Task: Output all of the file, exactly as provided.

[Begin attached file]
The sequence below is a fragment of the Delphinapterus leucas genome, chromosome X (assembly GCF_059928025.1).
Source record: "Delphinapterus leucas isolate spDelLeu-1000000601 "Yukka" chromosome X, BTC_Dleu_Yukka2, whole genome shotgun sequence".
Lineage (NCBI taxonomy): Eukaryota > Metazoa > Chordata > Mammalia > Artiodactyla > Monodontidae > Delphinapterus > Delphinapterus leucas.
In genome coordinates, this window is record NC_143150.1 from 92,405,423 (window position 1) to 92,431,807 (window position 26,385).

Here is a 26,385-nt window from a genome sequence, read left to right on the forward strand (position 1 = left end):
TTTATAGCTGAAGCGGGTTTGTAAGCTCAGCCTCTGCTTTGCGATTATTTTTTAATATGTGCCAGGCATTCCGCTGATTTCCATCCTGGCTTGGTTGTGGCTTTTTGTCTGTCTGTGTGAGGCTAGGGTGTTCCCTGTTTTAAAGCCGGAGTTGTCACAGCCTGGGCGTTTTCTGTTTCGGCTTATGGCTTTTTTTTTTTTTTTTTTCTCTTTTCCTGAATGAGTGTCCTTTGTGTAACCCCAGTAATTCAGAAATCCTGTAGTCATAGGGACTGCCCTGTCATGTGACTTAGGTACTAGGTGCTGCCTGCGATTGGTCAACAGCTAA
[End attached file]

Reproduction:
The sequence below is a fragment of the Delphinapterus leucas genome, chromosome X (assembly GCF_059928025.1).
Source record: "Delphinapterus leucas isolate spDelLeu-1000000601 "Yukka" chromosome X, BTC_Dleu_Yukka2, whole genome shotgun sequence".
Lineage (NCBI taxonomy): Eukaryota > Metazoa > Chordata > Mammalia > Artiodactyla > Monodontidae > Delphinapterus > Delphinapterus leucas.
In genome coordinates, this window is record NC_143150.1 from 92,405,423 (window position 1) to 92,431,807 (window position 26,385).

Here is a 26,385-nt window from a genome sequence, read left to right on the forward strand (position 1 = left end):
TTTATAGCTGAAGCGGGTTTGTAAGCTCAGCCTCTGCTTTGCGATTATTTTTTAATATGTGCCAGGCATTCCGCTGATTTCCATCCTGGCTTGGTTGTGGCTTTTTGTCTGTCTGTGTGAGGCTAGGGTGTTCCCTGTTTTAAAGCCGGAGTTGTCACAGCCTGGGCGTTTTCTGTTTCGGCTTATGGCTTTTTTTTTTTTTTTTTTCTCTTTTCCTGAATGAGTGTCCTTTGTGTAACCCCAGTAATTCAGAAATCCTGTAGTCATAGGGACTGCCCTGTCATGTGACTTAGGTACTAGGTGCTGCCTGCGATTGGTCAACAGCTAA